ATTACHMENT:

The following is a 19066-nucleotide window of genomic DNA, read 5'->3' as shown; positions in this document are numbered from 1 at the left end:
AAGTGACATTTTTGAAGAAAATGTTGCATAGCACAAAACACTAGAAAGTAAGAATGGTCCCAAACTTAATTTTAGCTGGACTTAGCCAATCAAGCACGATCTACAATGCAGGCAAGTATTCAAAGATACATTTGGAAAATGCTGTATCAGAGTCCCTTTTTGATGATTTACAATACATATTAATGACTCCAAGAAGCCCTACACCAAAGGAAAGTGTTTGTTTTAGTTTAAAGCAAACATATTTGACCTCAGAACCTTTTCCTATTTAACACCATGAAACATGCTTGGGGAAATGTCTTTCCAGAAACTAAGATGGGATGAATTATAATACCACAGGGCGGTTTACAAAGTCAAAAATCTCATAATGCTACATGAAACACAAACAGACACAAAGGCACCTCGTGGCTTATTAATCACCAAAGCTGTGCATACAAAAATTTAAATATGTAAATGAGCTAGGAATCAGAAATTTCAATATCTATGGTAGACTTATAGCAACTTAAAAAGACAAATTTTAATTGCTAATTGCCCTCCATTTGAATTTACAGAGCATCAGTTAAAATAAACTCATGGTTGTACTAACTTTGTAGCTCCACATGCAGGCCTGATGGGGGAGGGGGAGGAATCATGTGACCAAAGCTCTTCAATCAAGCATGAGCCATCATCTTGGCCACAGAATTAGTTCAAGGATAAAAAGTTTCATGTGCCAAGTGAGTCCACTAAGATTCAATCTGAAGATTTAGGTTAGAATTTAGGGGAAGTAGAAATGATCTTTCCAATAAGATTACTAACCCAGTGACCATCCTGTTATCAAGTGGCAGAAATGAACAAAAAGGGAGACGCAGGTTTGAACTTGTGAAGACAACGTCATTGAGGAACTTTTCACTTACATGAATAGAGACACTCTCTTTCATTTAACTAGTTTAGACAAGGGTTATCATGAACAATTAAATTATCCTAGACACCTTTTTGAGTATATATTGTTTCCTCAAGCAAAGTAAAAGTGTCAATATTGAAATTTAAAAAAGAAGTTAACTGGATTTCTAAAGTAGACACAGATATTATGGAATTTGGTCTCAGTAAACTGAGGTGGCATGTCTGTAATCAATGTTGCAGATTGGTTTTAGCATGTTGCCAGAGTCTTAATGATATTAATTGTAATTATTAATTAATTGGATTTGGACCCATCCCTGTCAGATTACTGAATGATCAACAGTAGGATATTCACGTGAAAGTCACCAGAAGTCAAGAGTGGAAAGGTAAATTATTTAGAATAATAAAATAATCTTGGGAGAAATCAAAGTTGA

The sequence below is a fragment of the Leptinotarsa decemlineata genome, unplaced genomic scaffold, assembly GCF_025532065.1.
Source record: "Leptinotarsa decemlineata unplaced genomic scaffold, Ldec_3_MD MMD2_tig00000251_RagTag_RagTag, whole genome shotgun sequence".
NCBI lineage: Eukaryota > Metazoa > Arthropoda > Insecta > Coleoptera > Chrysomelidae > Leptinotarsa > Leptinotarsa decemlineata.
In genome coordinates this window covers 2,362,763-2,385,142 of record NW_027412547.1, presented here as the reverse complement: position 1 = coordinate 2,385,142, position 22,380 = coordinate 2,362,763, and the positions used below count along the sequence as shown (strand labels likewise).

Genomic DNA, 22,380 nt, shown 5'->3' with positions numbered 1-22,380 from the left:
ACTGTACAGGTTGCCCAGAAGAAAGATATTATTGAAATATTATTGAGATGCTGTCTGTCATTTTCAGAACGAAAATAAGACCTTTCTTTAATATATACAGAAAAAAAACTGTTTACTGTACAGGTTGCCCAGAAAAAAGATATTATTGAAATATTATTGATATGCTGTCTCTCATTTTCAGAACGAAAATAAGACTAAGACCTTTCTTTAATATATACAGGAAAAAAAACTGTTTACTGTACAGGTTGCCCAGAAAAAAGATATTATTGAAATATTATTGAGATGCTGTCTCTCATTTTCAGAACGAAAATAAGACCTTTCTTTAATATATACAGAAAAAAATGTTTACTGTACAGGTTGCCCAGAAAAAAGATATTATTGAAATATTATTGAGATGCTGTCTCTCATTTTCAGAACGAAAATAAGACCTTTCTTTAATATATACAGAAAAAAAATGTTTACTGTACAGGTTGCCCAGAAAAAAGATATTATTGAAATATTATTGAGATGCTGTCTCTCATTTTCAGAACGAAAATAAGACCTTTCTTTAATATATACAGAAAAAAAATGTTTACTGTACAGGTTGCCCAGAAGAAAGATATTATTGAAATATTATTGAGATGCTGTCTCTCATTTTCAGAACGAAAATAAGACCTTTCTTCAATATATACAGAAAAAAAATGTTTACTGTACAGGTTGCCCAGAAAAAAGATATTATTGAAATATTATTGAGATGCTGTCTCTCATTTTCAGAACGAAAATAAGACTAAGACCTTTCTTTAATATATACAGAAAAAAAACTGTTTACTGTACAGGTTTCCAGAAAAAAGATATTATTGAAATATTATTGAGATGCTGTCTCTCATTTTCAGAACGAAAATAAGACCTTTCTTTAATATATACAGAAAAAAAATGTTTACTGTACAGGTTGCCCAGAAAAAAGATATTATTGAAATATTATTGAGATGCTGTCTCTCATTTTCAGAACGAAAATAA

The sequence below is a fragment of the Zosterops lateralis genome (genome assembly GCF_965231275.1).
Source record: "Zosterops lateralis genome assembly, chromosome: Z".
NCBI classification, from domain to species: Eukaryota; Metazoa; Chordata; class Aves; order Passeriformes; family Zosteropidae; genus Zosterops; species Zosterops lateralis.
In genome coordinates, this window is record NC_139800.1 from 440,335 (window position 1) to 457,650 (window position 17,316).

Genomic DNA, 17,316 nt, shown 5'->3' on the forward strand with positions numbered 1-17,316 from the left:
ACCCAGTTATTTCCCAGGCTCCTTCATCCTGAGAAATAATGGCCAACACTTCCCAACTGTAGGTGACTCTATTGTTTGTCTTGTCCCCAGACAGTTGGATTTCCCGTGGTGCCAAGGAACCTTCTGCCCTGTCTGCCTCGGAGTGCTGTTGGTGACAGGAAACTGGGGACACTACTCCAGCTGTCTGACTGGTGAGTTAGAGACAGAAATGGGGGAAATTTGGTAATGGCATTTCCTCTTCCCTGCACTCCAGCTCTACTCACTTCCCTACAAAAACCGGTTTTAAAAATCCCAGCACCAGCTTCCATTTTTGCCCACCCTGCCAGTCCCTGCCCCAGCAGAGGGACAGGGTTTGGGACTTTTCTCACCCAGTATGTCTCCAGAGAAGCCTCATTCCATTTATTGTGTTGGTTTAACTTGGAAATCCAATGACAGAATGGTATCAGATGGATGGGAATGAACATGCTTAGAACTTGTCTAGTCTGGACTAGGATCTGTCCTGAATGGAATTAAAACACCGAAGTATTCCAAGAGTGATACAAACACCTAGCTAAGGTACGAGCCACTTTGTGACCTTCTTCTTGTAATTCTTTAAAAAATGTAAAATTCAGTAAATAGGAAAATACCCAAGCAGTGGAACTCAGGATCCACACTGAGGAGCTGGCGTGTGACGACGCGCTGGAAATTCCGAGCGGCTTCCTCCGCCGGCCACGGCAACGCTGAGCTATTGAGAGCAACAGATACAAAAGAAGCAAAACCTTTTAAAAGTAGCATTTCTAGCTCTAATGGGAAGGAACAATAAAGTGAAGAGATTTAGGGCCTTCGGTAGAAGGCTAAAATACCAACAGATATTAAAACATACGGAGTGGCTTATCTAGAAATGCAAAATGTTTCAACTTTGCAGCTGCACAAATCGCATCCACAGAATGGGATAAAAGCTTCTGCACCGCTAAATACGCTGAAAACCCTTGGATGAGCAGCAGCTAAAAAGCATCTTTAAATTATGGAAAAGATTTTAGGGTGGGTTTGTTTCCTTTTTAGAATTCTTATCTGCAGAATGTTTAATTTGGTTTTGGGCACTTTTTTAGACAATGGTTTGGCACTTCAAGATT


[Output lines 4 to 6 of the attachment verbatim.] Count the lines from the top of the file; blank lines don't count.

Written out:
Source record: "Leptinotarsa decemlineata unplaced genomic scaffold, Ldec_3_MD MMD2_tig00000251_RagTag_RagTag, whole genome shotgun sequence".
NCBI lineage: Eukaryota > Metazoa > Arthropoda > Insecta > Coleoptera > Chrysomelidae > Leptinotarsa > Leptinotarsa decemlineata.
In genome coordinates this window covers 2,362,763-2,385,142 of record NW_027412547.1, presented here as the reverse complement: position 1 = coordinate 2,385,142, position 22,380 = coordinate 2,362,763, and the positions used below count along the sequence as shown (strand labels likewise).